Gamer parents are also likely to be voters, according to the study, with 73 percent of those surveyed claiming to visit the polls regularly. Perhaps unsurprisingly, 85 percent think that monitoring the appropriateness of what kids play should be the job of the parents, not the government or game publishers. Similarly, parents believe by a two-to-one margin that it isn’t the government’s job to regulate games at all.

See that? Are all parent gamers conservatives? Nope. We’re just well adjusted and we’re involved. Involved in our kids’ lives, involved in politics (some of us more than others), involved in rational thinking.

It’s something we picked up while we were gaming.

Parenting is good!

I should start a running tally of bad vs. good portrayals of gaming in the media. Sure, the ratio would be 20 to 1 but it sure seems like the good ones are really good ones. The latest to go on the “Good Pile” is from the Washington Post, by Sebastian Mallaby, titled, “My son and I, Game to Learn.” (hat tip to BM reader Bobster).

The article starts off with everything we’ve heard before – studies can’t prove a link between violence and video games (even though they’re trying their darndest!) and all the benefits of playing games – better problem solving, you know the drill. But there’s more to it than that. It gets good when he starts talking about his son’s passion for RuneScape. I’ve never played RuneScape, but after reading this article, I’m intrigued. A little clip:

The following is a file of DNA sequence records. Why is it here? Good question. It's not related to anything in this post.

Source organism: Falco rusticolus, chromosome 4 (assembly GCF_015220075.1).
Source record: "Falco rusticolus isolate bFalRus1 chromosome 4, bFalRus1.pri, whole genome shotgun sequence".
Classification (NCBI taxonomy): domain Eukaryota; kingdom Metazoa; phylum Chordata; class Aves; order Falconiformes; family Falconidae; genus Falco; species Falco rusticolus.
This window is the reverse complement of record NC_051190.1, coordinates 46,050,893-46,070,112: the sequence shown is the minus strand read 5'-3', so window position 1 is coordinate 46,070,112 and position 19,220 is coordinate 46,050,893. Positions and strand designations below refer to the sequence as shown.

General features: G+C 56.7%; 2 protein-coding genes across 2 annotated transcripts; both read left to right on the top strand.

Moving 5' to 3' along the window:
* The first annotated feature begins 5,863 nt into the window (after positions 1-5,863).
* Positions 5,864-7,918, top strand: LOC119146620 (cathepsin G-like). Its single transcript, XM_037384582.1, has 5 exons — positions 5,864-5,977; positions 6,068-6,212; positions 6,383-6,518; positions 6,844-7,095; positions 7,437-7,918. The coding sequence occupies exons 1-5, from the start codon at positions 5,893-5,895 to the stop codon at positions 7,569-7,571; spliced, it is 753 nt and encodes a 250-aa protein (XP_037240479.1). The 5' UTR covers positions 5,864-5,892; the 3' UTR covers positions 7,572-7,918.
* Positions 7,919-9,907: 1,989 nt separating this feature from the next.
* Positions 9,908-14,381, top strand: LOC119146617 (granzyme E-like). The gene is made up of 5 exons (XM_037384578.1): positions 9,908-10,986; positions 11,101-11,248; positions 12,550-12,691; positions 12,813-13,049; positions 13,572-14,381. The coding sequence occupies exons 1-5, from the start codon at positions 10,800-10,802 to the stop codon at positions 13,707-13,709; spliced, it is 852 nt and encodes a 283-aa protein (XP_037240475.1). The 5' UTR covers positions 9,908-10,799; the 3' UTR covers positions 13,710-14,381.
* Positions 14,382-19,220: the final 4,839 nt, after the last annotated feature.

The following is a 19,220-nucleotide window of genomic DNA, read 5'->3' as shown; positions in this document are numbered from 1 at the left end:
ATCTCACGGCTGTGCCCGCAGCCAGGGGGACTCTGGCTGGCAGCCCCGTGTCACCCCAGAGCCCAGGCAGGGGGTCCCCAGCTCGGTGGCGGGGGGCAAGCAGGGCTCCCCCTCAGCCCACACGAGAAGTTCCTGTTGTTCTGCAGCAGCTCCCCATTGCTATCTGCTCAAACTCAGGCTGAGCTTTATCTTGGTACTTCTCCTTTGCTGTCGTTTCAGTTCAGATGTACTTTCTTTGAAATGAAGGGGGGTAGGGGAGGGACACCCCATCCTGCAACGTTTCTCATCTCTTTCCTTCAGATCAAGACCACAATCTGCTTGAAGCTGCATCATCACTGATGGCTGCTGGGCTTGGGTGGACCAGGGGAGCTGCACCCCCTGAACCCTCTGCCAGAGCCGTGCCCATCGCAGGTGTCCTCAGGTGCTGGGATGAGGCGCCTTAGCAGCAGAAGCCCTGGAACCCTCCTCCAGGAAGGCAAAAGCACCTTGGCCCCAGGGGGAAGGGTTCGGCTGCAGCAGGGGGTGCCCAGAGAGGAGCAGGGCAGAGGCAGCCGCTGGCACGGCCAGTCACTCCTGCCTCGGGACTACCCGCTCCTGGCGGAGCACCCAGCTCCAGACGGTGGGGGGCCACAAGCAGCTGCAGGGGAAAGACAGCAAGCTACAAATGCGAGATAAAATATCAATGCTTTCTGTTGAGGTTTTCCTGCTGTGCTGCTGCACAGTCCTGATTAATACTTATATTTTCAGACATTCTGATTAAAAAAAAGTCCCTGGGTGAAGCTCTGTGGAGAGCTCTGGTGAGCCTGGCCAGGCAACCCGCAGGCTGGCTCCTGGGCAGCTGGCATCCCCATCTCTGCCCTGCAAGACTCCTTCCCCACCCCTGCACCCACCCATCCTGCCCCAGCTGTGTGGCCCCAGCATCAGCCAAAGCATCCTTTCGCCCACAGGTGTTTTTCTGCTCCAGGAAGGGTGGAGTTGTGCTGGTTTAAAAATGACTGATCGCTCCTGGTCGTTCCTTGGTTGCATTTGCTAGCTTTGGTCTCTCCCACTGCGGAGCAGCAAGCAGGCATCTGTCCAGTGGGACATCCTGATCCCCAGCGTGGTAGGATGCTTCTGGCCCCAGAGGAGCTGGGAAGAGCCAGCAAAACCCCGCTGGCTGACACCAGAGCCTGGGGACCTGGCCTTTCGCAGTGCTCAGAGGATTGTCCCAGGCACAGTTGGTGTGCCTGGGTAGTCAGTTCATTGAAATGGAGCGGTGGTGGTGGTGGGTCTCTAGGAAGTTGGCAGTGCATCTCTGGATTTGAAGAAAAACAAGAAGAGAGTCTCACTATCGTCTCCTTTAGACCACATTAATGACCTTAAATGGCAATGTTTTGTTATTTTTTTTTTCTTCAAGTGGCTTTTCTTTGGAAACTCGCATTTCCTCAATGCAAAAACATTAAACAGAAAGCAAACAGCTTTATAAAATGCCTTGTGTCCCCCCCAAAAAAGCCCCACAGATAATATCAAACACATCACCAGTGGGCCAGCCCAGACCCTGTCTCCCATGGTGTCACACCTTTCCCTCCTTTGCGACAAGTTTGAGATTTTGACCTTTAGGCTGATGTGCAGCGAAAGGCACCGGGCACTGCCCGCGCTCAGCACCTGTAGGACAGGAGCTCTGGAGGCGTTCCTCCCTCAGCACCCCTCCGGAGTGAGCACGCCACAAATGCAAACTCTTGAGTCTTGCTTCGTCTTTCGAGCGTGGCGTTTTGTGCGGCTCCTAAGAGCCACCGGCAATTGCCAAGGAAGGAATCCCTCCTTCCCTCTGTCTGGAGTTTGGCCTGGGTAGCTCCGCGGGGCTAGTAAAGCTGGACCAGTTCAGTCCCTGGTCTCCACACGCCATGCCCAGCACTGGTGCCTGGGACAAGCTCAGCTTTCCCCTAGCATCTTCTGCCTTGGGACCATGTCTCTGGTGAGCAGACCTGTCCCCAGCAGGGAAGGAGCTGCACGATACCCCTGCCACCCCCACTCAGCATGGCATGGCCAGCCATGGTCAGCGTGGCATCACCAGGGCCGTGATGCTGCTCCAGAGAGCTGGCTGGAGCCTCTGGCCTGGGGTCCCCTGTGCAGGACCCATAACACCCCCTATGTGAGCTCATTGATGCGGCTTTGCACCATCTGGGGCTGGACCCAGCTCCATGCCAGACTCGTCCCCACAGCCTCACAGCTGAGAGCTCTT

But the game’s main attraction lies in its business challenge. My son has been buying logs, making longbows and selling them at a profit; he says the margins in the bow business fluctuate around 10 percent. Lately he’s moved into buying magic herbs in bulk and retailing them individually. This is a dicier business, but the risk is balanced by reward. Herb-trading margins can be 100 percent or fatter.

Sounds fun. As a big fan of crafting, this sounds right up my alley. But the article is more than just the fluctuating markets of RuneScape. It’s about history and Age of Empires 3 and medicine and America’s Army.

All this coming from a confessed non-gamer. Keep the good publicity rolling!

Update: Joystiq has linked buttonmashing.com with this story. Thanks! Even with the wonky feed issue, I still dig the Joystiq crew.

V-chip for the Xbox

So there’s going to be parental control on the Xbox 360. I think is a good feature to add, in case little Johnny finds daddy’s pile of AO-rated GTAs when daddy’s not home. There are, however, two problems I see immediately. One, most parents are too technically ignorant to figure it out, their kids will be smarter than they are and will turn it off. Two, just because it’s there doesn’t guarantee parents will use it. We’ve already seen how little parenting is going on with this generation of young gamers.

But, in the end, it will probably be a moot point that the feature exists. Why? I’ll just quote the article:

Working out how to bypass the feature will probably the first thing every young European hackersí to-do list.